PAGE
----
The Aesthetics of Brokilon Forest

By: Holly Ross

The first picture we’re painted of Brokilon Forest, in the short story “Sword of Destiny”, is a grim one. The body of a dead teenage boy. A reputation of causing fear. Three warnings. Then two. Now one. These are the first we learn about the forest. 

But this is not all that we’re told about Brokilon. Mere paragraphs later It is described with beautiful words and flowing prose. Sunlight filters through the leafy branches of tall trees. Colorful insects scurry about. Little blue flowers grow in a clearing. Just as quickly as we turn to this picture of tranquility, we’re thrust back into reality by the appearance of yet another bloody corpse. Our time in the forest continues like this: threats of danger are interwoven with beautiful imagery of the thick trees and glistening swamps.

Within these beautiful forests lurk dangerous threats: giant Centipedes, treants and vyppers. Home to the dryads and hostile to men who cross its borders, Brokilon is an ancient magical forest located in the northern realms. It is controlled by nonhuman species and holds Duén Canell, a powerful magical source. Apart from dryads and monsters, other humanoid creatures reside inside Brokilon. Leprechauns, Sylvans and other species of nymphs are a few of the intelligent species that find their home here. Used only for their ability to reproduce, human men are usually found as dead corpses, floating away in the river if deemed a threat, or not strong enough to be worthy to reproduce with.

The image we’ve given of Brokilon over the course of the approximately sixty-six paged short story “Sword of Destiny ” is fraught with contradictions. Death and life. Violence and Peace. The all-female dryads and men. Choice and fate. Brokilon represents the border between. It’s a border that only few can cross, and we see it represented most clearly in the Netflix adaptation, when Dara is shot by an arrow just outside of the forest’s entrance. And this is a border that once you cross, you can’t go back.

As made clear by its name, Brokilon is likely based off the mythical forest from Arthurian legend, Brocéliande, Although most notable for its role in Arthurian legend, Brocéliande forest has appeared in a number of other medieval European works as the setting for many mystical feats and enchanted tales. In each of these tales the forest is the place of legends, wrought with magic and adventure. Many notable heroes and wizards have passed through its trees and completed extraordinary tasks within them. And this forest itself draws influence from the real-life Paimpont forest, located in Ille-et-Vilaine, Brittany, France.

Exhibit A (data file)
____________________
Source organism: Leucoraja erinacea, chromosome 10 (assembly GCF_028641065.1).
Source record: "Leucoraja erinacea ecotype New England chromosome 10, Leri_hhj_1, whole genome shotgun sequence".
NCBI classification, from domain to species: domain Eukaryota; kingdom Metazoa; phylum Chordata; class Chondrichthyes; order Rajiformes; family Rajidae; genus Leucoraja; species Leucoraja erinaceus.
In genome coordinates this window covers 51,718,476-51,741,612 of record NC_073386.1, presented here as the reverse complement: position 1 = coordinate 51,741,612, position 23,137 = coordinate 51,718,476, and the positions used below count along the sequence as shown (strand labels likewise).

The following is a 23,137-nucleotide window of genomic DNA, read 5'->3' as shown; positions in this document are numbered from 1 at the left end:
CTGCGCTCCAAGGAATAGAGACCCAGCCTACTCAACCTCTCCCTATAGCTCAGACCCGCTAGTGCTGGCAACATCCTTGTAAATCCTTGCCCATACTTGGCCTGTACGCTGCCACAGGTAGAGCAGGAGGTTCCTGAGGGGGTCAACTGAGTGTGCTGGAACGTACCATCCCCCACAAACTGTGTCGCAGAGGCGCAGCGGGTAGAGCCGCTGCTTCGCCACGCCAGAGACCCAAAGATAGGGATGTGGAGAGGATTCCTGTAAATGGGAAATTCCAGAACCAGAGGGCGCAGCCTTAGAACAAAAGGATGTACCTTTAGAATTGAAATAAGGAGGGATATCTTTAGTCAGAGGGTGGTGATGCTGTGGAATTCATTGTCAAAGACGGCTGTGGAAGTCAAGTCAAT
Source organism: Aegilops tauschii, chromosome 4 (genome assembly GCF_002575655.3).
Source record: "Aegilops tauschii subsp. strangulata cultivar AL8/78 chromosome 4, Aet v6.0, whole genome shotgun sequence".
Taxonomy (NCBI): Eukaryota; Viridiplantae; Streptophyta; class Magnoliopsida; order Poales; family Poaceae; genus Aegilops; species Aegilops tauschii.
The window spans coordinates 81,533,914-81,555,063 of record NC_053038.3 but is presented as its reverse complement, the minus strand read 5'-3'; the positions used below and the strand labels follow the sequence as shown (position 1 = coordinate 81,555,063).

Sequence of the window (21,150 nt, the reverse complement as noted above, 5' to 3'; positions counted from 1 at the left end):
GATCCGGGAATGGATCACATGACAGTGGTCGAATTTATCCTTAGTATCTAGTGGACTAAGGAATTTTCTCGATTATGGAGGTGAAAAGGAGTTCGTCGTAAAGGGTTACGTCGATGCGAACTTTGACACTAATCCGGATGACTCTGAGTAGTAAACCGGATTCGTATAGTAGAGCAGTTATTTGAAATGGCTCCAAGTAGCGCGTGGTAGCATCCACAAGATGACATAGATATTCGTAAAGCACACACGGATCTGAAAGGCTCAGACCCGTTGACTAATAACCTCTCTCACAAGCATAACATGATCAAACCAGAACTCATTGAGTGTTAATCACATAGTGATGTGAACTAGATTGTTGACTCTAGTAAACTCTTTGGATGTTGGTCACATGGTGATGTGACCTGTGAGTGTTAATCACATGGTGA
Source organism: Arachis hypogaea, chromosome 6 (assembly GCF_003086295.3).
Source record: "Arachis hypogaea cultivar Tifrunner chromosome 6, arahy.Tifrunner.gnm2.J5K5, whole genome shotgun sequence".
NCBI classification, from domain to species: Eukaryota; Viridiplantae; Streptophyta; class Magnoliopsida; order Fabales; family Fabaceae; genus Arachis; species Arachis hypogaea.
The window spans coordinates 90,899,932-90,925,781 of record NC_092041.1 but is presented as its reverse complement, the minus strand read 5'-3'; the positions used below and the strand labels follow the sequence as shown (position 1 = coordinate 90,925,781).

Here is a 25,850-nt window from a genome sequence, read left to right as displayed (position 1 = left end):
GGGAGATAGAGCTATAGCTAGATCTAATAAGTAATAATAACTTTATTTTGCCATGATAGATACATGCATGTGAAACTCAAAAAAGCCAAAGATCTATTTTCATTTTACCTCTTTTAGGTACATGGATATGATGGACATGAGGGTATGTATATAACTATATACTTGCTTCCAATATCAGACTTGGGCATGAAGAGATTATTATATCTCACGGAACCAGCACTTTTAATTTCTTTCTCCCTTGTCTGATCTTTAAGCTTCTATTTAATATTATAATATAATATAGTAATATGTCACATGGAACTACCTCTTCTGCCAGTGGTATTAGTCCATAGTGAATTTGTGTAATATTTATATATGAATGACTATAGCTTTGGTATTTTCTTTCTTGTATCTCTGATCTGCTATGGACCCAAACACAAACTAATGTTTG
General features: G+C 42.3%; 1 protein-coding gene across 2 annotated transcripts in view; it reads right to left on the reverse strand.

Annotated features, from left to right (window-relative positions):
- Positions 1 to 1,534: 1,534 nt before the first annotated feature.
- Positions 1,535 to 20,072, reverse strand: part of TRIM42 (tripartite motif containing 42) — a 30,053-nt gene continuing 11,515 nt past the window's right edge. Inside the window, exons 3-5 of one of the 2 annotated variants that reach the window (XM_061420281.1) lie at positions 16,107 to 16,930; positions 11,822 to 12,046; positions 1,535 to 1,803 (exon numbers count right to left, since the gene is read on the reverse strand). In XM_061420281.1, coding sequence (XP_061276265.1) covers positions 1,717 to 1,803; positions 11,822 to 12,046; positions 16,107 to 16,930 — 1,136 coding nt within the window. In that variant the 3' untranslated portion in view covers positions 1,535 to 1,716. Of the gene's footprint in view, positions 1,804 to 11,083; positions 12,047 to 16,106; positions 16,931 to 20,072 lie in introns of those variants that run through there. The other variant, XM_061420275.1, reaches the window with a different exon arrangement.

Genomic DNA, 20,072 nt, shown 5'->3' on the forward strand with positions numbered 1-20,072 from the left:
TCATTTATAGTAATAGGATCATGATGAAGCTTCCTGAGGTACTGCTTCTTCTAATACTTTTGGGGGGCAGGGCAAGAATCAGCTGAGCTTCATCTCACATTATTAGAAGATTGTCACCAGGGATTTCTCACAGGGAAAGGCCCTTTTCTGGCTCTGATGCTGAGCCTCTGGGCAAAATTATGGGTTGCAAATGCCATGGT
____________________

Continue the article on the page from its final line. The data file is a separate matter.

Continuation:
The Forest of Brocéliande | Brittany tourism

Just as legends find themselves born in Brocéliande, they too find themselves born in Brokilon. Just like the forest presents itself as two opposite sides of the same coin, it represents a distinct moment of change in our story. This is true in both the short story and the Netflix adaptation.

In the short story, it’s where Geralt finally comes face to face with his Child Surprise. It’s when Geralt and Ciri finally meet each other for the first time. Ciri’s drinking of the Water of Brokilon and consequent departure from Brokilon represent yet another contradiction: the border between free will and coercion. The water is potent, and meant to transform any female completely into a dryad. However, Ciri seems to be the only female to be left unaffected. While little explanation for this is given beyond her own belief in her destiny, we can assume that just like human borders, destiny is another concept that the dryads do not care to recognize. However, in this case, destiny is the stronger force. Although Ciri was permitted to cross the border, this is not a world that she belongs in. Those who live in the forest cannot exist as humans. Young girls are forced to drink the Water of Brokilon in order to fully become dryads. Humanity cannot thrive here.

In the Netflix adaptation, it’s when Ciri learns about Cintra’s genocide of the elves and begins to see visions. Here she learns more about her people and her destiny, spurring her on to leave the forest to continue her search for Geralt.

Brokilon is a forest that represents something completely outside of human control. It exists beyond human understanding, as it has existed beyond human life and will not bend to its rules or borders. The borders of Brokilon are the borders of the unknown. Many who enter the forest do not make it out, and those that do, do not often tell their tales. Creating Brokilon out of contradictions highlights the separation between Brokilon and the rest of the continent as well as makes us feel as if we’ve been spirited away to a completely new place, far removed from whence we came.

In literature (and to some extent, in real life), forests represent danger, but also protection. Just as our heroes don’t know what’s lurking in the trees, the villain also cannot find where our hero is hiding. Forests are magical, as often depicted as being the homes of fae and other powerful creatures. Forests take us out of the world we know and place us in a realm that doesn’t abide by the rules set and followed by the rest of the universe. 

Brokilon is beautiful because it tells a story through contradiction. The danger of the forest is contrasted with the safety Ciri finds when she’s finally united with Geralt. The lack of choice to become dryads by the girls who are kidnapped is contrasted by Ciri’s free will. Houses made of living wood contrast the dead bodies scattered about. It’s a place that draws you in with beauty, only to shock you with cruelty and harshness. Brokilon highlights through contrast, and uses this to paint us a vivid picture of a world seemingly separate from the one our story has already placed us in.

Published by The Second Stylus

The Editor

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